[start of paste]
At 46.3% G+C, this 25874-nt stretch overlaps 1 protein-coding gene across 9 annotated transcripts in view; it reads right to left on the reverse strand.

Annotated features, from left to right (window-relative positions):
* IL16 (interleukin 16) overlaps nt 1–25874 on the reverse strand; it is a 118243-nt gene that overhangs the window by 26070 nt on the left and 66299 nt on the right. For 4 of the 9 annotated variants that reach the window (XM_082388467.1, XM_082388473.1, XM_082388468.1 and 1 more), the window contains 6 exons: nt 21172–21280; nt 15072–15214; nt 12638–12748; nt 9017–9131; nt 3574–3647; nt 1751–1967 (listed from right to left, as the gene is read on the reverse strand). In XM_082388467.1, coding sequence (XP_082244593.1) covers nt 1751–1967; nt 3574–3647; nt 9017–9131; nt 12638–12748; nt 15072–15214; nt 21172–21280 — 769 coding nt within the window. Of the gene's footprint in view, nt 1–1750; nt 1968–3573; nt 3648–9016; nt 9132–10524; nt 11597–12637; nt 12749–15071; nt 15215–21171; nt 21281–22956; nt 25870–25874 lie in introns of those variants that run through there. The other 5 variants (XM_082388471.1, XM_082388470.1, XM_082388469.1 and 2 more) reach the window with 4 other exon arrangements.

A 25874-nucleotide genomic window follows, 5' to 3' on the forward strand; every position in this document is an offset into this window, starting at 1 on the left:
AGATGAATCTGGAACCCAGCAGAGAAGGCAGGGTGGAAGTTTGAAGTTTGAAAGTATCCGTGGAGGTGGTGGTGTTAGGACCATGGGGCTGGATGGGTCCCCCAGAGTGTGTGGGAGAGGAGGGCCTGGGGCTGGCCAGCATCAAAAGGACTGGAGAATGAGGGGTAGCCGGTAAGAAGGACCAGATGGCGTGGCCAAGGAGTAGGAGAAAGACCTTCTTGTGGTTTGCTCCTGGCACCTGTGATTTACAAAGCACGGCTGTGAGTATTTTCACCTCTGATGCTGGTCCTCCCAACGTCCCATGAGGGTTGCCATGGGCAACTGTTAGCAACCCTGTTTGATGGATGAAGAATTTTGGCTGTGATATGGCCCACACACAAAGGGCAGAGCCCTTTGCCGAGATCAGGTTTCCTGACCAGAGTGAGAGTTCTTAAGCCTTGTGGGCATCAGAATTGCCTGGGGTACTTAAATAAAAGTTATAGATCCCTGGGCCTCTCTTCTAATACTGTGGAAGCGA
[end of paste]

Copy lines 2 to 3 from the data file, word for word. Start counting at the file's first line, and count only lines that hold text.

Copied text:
Annotated features, from left to right (window-relative positions):
* IL16 (interleukin 16) overlaps nt 1–25874 on the reverse strand; it is a 118243-nt gene that overhangs the window by 26070 nt on the left and 66299 nt on the right. For 4 of the 9 annotated variants that reach the window (XM_082388467.1, XM_082388473.1, XM_082388468.1 and 1 more), the window contains 6 exons: nt 21172–21280; nt 15072–15214; nt 12638–12748; nt 9017–9131; nt 3574–3647; nt 1751–1967 (listed from right to left, as the gene is read on the reverse strand). In XM_082388467.1, coding sequence (XP_082244593.1) covers nt 1751–1967; nt 3574–3647; nt 9017–9131; nt 12638–12748; nt 15072–15214; nt 21172–21280 — 769 coding nt within the window. Of the gene's footprint in view, nt 1–1750; nt 1968–3573; nt 3648–9016; nt 9132–10524; nt 11597–12637; nt 12749–15071; nt 15215–21171; nt 21281–22956; nt 25870–25874 lie in introns of those variants that run through there. The other 5 variants (XM_082388471.1, XM_082388470.1, XM_082388469.1 and 2 more) reach the window with 4 other exon arrangements.